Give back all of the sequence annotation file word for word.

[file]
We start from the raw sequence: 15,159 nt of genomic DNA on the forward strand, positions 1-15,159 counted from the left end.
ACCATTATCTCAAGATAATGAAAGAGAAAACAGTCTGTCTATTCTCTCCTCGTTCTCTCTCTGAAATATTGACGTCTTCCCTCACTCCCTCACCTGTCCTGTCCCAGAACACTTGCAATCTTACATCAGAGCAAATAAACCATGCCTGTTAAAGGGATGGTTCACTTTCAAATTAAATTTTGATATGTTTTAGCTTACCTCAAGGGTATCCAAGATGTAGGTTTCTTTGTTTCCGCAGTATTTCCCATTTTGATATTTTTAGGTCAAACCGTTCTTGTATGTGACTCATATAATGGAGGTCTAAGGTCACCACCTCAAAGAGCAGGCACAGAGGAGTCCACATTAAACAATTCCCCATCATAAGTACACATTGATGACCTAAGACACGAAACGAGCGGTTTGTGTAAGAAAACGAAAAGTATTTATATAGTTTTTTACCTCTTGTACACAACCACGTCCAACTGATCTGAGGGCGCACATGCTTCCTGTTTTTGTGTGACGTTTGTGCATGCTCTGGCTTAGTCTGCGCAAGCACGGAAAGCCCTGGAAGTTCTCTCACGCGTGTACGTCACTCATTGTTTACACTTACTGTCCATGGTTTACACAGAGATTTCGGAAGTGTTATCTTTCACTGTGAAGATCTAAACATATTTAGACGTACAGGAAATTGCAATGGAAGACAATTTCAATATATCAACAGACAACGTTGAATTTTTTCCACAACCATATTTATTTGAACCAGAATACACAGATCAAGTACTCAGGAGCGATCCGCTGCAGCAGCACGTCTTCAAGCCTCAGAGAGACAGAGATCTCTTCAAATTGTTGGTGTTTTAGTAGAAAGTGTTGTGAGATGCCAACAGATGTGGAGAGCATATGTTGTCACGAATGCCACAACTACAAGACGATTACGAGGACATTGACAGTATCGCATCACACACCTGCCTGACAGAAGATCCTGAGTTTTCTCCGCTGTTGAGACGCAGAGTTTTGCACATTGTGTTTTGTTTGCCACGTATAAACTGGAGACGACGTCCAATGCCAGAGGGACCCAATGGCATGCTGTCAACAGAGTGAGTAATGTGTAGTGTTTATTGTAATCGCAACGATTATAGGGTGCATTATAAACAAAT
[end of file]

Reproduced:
We start from the raw sequence: 15,159 nt of genomic DNA on the forward strand, positions 1-15,159 counted from the left end.
ACCATTATCTCAAGATAATGAAAGAGAAAACAGTCTGTCTATTCTCTCCTCGTTCTCTCTCTGAAATATTGACGTCTTCCCTCACTCCCTCACCTGTCCTGTCCCAGAACACTTGCAATCTTACATCAGAGCAAATAAACCATGCCTGTTAAAGGGATGGTTCACTTTCAAATTAAATTTTGATATGTTTTAGCTTACCTCAAGGGTATCCAAGATGTAGGTTTCTTTGTTTCCGCAGTATTTCCCATTTTGATATTTTTAGGTCAAACCGTTCTTGTATGTGACTCATATAATGGAGGTCTAAGGTCACCACCTCAAAGAGCAGGCACAGAGGAGTCCACATTAAACAATTCCCCATCATAAGTACACATTGATGACCTAAGACACGAAACGAGCGGTTTGTGTAAGAAAACGAAAAGTATTTATATAGTTTTTTACCTCTTGTACACAACCACGTCCAACTGATCTGAGGGCGCACATGCTTCCTGTTTTTGTGTGACGTTTGTGCATGCTCTGGCTTAGTCTGCGCAAGCACGGAAAGCCCTGGAAGTTCTCTCACGCGTGTACGTCACTCATTGTTTACACTTACTGTCCATGGTTTACACAGAGATTTCGGAAGTGTTATCTTTCACTGTGAAGATCTAAACATATTTAGACGTACAGGAAATTGCAATGGAAGACAATTTCAATATATCAACAGACAACGTTGAATTTTTTCCACAACCATATTTATTTGAACCAGAATACACAGATCAAGTACTCAGGAGCGATCCGCTGCAGCAGCACGTCTTCAAGCCTCAGAGAGACAGAGATCTCTTCAAATTGTTGGTGTTTTAGTAGAAAGTGTTGTGAGATGCCAACAGATGTGGAGAGCATATGTTGTCACGAATGCCACAACTACAAGACGATTACGAGGACATTGACAGTATCGCATCACACACCTGCCTGACAGAAGATCCTGAGTTTTCTCCGCTGTTGAGACGCAGAGTTTTGCACATTGTGTTTTGTTTGCCACGTATAAACTGGAGACGACGTCCAATGCCAGAGGGACCCAATGGCATGCTGTCAACAGAGTGAGTAATGTGTAGTGTTTATTGTAATCGCAACGATTATAGGGTGCATTATAAACAAAT